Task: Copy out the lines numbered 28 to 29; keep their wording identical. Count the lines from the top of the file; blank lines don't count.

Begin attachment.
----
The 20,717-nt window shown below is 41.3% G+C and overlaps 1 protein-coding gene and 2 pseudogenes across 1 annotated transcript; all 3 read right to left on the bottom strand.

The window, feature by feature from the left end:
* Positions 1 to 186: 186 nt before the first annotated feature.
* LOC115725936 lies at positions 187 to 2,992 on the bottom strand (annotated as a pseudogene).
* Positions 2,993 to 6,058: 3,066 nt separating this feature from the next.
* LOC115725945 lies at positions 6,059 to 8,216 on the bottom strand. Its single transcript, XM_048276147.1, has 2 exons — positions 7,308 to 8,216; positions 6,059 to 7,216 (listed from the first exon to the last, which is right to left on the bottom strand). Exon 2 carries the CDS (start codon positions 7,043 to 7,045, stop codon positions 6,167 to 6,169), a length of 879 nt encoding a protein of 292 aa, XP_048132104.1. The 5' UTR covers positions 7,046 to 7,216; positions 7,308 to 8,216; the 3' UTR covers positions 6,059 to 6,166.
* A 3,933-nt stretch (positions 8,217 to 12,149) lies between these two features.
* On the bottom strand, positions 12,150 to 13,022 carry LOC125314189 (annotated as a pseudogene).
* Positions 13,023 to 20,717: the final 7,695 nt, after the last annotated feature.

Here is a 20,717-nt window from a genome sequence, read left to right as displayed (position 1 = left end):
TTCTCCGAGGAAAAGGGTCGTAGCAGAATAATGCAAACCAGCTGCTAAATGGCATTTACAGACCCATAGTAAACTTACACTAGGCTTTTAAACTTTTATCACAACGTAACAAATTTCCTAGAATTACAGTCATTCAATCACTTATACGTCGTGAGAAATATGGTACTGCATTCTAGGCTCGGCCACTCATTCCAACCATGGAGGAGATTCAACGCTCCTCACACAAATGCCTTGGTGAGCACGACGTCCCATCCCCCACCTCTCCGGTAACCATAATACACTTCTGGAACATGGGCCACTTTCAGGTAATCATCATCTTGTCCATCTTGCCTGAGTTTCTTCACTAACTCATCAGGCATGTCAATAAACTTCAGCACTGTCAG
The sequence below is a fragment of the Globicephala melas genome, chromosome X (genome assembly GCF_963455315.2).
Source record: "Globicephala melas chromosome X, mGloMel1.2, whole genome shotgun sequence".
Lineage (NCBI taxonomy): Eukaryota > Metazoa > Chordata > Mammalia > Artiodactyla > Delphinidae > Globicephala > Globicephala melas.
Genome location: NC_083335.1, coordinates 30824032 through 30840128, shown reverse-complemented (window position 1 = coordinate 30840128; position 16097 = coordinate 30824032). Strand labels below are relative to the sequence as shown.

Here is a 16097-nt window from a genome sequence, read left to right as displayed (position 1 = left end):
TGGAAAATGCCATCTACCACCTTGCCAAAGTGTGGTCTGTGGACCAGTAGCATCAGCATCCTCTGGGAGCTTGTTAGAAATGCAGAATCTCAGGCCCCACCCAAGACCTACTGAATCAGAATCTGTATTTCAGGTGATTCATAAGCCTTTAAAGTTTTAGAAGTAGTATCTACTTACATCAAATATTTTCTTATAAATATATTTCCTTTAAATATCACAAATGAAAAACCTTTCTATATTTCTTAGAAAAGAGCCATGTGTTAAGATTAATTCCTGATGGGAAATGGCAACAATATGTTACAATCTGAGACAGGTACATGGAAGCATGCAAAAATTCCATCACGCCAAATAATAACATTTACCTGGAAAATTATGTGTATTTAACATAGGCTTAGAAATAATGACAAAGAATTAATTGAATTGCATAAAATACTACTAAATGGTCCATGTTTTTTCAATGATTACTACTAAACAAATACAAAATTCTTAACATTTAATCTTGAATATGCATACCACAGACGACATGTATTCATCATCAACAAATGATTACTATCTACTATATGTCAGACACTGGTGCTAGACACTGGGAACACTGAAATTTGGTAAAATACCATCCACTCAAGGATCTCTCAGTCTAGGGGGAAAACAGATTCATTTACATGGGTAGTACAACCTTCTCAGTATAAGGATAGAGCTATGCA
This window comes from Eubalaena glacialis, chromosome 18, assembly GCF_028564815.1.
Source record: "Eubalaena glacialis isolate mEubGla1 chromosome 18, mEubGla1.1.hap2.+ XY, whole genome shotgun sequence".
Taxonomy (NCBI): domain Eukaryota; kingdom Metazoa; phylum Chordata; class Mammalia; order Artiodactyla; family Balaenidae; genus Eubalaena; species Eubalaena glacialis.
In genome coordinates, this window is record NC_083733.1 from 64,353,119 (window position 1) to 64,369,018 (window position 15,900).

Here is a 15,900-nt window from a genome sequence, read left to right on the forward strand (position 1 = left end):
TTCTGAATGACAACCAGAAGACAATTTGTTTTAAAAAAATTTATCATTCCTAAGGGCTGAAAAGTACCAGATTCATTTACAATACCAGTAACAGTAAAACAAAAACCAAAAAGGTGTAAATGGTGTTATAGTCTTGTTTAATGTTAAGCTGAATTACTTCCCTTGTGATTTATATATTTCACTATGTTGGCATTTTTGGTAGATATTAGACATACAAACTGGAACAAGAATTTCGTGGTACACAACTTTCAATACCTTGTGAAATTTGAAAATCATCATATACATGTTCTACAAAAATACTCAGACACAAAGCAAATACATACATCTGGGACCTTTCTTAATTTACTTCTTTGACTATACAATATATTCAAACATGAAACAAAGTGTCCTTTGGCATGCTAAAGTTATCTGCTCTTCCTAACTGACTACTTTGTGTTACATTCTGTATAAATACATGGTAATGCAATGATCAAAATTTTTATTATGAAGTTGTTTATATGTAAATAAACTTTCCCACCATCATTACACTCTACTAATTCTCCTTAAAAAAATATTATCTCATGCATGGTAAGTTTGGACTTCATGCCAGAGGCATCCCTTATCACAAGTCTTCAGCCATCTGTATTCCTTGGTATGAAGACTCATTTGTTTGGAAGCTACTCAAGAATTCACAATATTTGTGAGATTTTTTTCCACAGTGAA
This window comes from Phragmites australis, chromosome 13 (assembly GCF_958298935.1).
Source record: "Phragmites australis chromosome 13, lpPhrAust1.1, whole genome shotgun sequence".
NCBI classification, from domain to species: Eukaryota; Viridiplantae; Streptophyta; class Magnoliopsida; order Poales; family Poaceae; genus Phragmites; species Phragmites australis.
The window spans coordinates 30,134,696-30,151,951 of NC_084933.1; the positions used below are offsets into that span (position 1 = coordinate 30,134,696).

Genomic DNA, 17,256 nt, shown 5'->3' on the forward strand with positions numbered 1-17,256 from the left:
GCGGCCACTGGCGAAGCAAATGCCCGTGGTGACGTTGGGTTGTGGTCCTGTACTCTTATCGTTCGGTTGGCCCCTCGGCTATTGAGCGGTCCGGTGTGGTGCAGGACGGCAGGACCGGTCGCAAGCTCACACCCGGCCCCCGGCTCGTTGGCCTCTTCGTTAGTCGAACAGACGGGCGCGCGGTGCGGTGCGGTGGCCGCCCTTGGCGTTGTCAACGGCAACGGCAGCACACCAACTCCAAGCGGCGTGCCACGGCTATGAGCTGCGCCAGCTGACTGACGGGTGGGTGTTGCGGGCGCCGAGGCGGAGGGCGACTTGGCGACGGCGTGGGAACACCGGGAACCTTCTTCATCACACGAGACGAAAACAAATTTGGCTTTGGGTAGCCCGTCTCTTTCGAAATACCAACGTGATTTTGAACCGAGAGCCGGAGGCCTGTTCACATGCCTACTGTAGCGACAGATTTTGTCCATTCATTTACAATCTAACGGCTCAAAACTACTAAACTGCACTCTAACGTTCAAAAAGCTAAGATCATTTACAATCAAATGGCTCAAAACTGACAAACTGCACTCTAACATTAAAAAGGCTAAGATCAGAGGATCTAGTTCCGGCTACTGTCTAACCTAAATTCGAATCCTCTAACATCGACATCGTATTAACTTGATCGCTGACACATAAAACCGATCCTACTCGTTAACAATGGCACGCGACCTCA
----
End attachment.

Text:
Genomic DNA, 17,256 nt, shown 5'->3' on the forward strand with positions numbered 1-17,256 from the left:
GCGGCCACTGGCGAAGCAAATGCCCGTGGTGACGTTGGGTTGTGGTCCTGTACTCTTATCGTTCGGTTGGCCCCTCGGCTATTGAGCGGTCCGGTGTGGTGCAGGACGGCAGGACCGGTCGCAAGCTCACACCCGGCCCCCGGCTCGTTGGCCTCTTCGTTAGTCGAACAGACGGGCGCGCGGTGCGGTGCGGTGGCCGCCCTTGGCGTTGTCAACGGCAACGGCAGCACACCAACTCCAAGCGGCGTGCCACGGCTATGAGCTGCGCCAGCTGACTGACGGGTGGGTGTTGCGGGCGCCGAGGCGGAGGGCGACTTGGCGACGGCGTGGGAACACCGGGAACCTTCTTCATCACACGAGACGAAAACAAATTTGGCTTTGGGTAGCCCGTCTCTTTCGAAATACCAACGTGATTTTGAACCGAGAGCCGGAGGCCTGTTCACATGCCTACTGTAGCGACAGATTTTGTCCATTCATTTACAATCTAACGGCTCAAAACTACTAAACTGCACTCTAACGTTCAAAAAGCTAAGATCATTTACAATCAAATGGCTCAAAACTGACAAACTGCACTCTAACATTAAAAAGGCTAAGATCAGAGGATCTAGTTCCGGCTACTGTCTAACCTAAATTCGAATCCTCTAACATCGACATCGTATTAACTTGATCGCTGACACATAAAACCGATCCTACTCGTTAACAATGGCACGCGACCTCA